Most UK voters would vote Remain if the EU referendum were held again, according to a major new poll from Channel 4 and Survation.
Some 54 per cent of people said they would stay in the EU if the 2016 referendum were held tomorrow – when those who refused to vote or answered “don’t know” were removed.
Survation interviewed 20,000 people online across the UK from 20 October to 2 November in the biggest ever independent Brexit opinion poll.
The results were revealed on Channel 4 in a live debate show, Brexit: What the Nation Really Thinks, on Monday.
Analysis carried out by the polling company showed that 105 council areas that voted Leave in 2016 would now vote Remain.
Since the referendum, support for leaving the EU has fallen most sharply in local authorities that saw the highest vote shares for leave, Survation said.
Above: Survation analysis suggests a majority of voters would now back Remain (yellow) rather than Leave (blue) if the EU referendum were re-run.
Below: the actual results of the 2016 referendum by local authority.
The survey suggests voters are sharply divided on what Theresa May should do next if she is unable to hammer out a Brexit deal by 29 March 2019, the date when Britain is due to exit the bloc.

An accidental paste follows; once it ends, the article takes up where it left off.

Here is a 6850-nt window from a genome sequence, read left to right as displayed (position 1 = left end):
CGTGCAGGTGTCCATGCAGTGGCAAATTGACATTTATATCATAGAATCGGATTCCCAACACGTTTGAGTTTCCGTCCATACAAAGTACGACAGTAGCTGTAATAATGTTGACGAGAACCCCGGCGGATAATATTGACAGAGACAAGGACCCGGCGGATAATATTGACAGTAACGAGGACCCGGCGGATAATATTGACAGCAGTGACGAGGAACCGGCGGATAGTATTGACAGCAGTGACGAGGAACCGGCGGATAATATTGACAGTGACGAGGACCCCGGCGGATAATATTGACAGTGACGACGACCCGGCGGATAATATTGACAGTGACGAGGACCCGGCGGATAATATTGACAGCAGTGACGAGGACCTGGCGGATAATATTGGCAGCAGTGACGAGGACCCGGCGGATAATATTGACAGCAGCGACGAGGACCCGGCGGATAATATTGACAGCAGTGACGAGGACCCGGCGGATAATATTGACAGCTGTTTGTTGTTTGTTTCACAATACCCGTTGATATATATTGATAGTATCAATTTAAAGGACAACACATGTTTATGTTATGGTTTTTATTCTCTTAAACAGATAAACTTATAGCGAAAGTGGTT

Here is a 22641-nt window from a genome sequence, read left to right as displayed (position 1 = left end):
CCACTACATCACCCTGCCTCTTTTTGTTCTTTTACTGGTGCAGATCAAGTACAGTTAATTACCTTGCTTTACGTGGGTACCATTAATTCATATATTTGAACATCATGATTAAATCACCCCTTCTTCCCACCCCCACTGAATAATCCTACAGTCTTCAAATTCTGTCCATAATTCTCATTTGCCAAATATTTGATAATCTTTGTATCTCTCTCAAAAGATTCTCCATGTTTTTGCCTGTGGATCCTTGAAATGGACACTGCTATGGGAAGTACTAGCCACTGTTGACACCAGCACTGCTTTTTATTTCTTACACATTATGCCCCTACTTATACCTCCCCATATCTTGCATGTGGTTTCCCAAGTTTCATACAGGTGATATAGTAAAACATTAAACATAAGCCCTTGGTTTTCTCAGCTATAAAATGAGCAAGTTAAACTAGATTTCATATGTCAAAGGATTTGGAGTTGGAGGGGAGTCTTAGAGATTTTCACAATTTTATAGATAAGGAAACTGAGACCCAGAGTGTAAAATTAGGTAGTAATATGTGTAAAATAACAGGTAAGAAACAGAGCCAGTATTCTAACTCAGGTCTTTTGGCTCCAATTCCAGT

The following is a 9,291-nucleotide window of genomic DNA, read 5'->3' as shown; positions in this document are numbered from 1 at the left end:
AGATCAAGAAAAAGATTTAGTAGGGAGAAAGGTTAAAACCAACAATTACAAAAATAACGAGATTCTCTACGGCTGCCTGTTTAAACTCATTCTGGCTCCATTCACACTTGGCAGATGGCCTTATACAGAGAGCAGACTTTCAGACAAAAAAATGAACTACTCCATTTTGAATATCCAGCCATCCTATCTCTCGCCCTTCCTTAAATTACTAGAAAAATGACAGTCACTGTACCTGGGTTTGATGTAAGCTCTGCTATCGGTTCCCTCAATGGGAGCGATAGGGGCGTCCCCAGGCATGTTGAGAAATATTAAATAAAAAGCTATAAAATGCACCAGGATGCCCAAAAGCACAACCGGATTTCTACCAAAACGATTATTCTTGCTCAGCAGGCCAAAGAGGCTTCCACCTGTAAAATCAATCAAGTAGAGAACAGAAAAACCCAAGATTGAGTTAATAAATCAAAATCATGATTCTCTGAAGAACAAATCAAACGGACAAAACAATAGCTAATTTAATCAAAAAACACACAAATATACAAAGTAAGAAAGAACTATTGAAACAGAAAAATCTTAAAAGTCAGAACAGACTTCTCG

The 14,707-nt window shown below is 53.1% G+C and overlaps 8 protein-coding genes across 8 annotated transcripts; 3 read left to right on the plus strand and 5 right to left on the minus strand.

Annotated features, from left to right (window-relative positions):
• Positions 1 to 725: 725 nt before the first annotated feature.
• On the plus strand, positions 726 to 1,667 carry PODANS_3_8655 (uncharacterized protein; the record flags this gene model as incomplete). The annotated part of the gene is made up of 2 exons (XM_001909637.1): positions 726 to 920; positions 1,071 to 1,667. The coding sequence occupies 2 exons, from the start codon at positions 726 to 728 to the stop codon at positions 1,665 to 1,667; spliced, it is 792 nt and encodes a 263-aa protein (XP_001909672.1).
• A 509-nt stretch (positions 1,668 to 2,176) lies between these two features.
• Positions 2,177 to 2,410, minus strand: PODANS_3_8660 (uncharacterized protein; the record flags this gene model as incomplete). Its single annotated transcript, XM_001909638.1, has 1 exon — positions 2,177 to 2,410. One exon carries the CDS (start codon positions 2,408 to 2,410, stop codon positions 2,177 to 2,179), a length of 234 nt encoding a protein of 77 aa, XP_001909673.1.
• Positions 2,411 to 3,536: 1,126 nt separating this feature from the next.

Some 35 per cent of people said Britain should stay in the EU in a “no-deal” scenario, and almost exactly the same proportion – 36 per cent – said the UK should leave without a deal. Only 19 per cent thought Brexit should be delayed to allow more time to negotiate.
Public opinion on the state of negotiations so far appears to be low.
Voters were asked: “From what you have seen or heard so far, if there was a vote tomorrow on the type of Brexit deal the UK Government is aiming to achieve from the EU, how would you be likely to vote?”
Only 26 per cent said they would accept the deal, while 33 per cent said they would reject it. Some 34 per cent replied: “Don’t know”.
A majority of people asked said they were open to the idea of a second referendum if the UK and EU agreed a deal on the terms of Brexit, depending on the choices offered on the ballot paper.
More people thought withdrawing from the EU would be bad for the UK economy and the NHS than good. Some 40 per cent voters thought Brexit would have a good effect on levels of immigration to the UK, versus 21 per cent who thought it would be bad.
Voters across Britain do not seem to be panicking about the prospect of Brexit leading to a United Ireland or Scottish independence.
Some 44 per cent of people said they were concerned about Northern Ireland leaving the UK, while a similar number of people – 42 per cent – said they were not concerned.
In the case of Scotland, equal proportions of voters said they were concerned and not concerned about independence.
Full data tables from the survey are available here.